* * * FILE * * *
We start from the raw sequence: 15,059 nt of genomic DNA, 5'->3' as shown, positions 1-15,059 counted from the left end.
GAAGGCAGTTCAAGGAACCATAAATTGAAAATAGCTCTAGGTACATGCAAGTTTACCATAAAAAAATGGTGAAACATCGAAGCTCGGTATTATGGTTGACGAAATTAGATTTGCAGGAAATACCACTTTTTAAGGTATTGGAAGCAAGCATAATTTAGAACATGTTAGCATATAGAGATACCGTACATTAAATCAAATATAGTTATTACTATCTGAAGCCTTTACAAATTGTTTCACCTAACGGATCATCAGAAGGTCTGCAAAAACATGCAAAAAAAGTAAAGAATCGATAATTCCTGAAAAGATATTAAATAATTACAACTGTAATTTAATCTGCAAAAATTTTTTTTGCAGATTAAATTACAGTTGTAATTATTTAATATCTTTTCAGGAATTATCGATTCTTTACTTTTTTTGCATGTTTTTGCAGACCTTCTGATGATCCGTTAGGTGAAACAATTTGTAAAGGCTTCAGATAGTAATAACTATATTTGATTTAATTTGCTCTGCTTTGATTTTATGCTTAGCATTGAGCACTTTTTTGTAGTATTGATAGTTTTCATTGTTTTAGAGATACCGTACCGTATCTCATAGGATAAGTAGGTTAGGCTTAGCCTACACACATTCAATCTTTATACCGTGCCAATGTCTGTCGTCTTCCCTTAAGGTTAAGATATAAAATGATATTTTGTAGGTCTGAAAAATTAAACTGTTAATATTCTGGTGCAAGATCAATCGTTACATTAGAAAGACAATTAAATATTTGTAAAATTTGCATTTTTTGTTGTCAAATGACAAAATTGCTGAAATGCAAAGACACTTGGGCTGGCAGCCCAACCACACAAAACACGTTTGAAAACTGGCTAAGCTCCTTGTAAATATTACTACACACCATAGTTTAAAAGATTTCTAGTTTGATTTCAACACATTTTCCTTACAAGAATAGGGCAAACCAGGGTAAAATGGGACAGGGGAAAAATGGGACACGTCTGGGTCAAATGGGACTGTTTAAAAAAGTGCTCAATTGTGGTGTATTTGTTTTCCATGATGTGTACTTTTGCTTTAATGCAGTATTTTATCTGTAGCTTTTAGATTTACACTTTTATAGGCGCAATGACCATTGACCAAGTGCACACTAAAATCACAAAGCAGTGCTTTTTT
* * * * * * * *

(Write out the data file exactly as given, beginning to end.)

We start from the raw sequence: 15,059 nt of genomic DNA, 5'->3' as shown, positions 1-15,059 counted from the left end.
GAAGGCAGTTCAAGGAACCATAAATTGAAAATAGCTCTAGGTACATGCAAGTTTACCATAAAAAAATGGTGAAACATCGAAGCTCGGTATTATGGTTGACGAAATTAGATTTGCAGGAAATACCACTTTTTAAGGTATTGGAAGCAAGCATAATTTAGAACATGTTAGCATATAGAGATACCGTACATTAAATCAAATATAGTTATTACTATCTGAAGCCTTTACAAATTGTTTCACCTAACGGATCATCAGAAGGTCTGCAAAAACATGCAAAAAAAGTAAAGAATCGATAATTCCTGAAAAGATATTAAATAATTACAACTGTAATTTAATCTGCAAAAATTTTTTTTGCAGATTAAATTACAGTTGTAATTATTTAATATCTTTTCAGGAATTATCGATTCTTTACTTTTTTTGCATGTTTTTGCAGACCTTCTGATGATCCGTTAGGTGAAACAATTTGTAAAGGCTTCAGATAGTAATAACTATATTTGATTTAATTTGCTCTGCTTTGATTTTATGCTTAGCATTGAGCACTTTTTTGTAGTATTGATAGTTTTCATTGTTTTAGAGATACCGTACCGTATCTCATAGGATAAGTAGGTTAGGCTTAGCCTACACACATTCAATCTTTATACCGTGCCAATGTCTGTCGTCTTCCCTTAAGGTTAAGATATAAAATGATATTTTGTAGGTCTGAAAAATTAAACTGTTAATATTCTGGTGCAAGATCAATCGTTACATTAGAAAGACAATTAAATATTTGTAAAATTTGCATTTTTTGTTGTCAAATGACAAAATTGCTGAAATGCAAAGACACTTGGGCTGGCAGCCCAACCACACAAAACACGTTTGAAAACTGGCTAAGCTCCTTGTAAATATTACTACACACCATAGTTTAAAAGATTTCTAGTTTGATTTCAACACATTTTCCTTACAAGAATAGGGCAAACCAGGGTAAAATGGGACAGGGGAAAAATGGGACACGTCTGGGTCAAATGGGACTGTTTAAAAAAGTGCTCAATTGTGGTGTATTTGTTTTCCATGATGTGTACTTTTGCTTTAATGCAGTATTTTATCTGTAGCTTTTAGATTTACACTTTTATAGGCGCAATGACCATTGACCAAGTGCACACTAAAATCACAAAGCAGTGCTTTTTT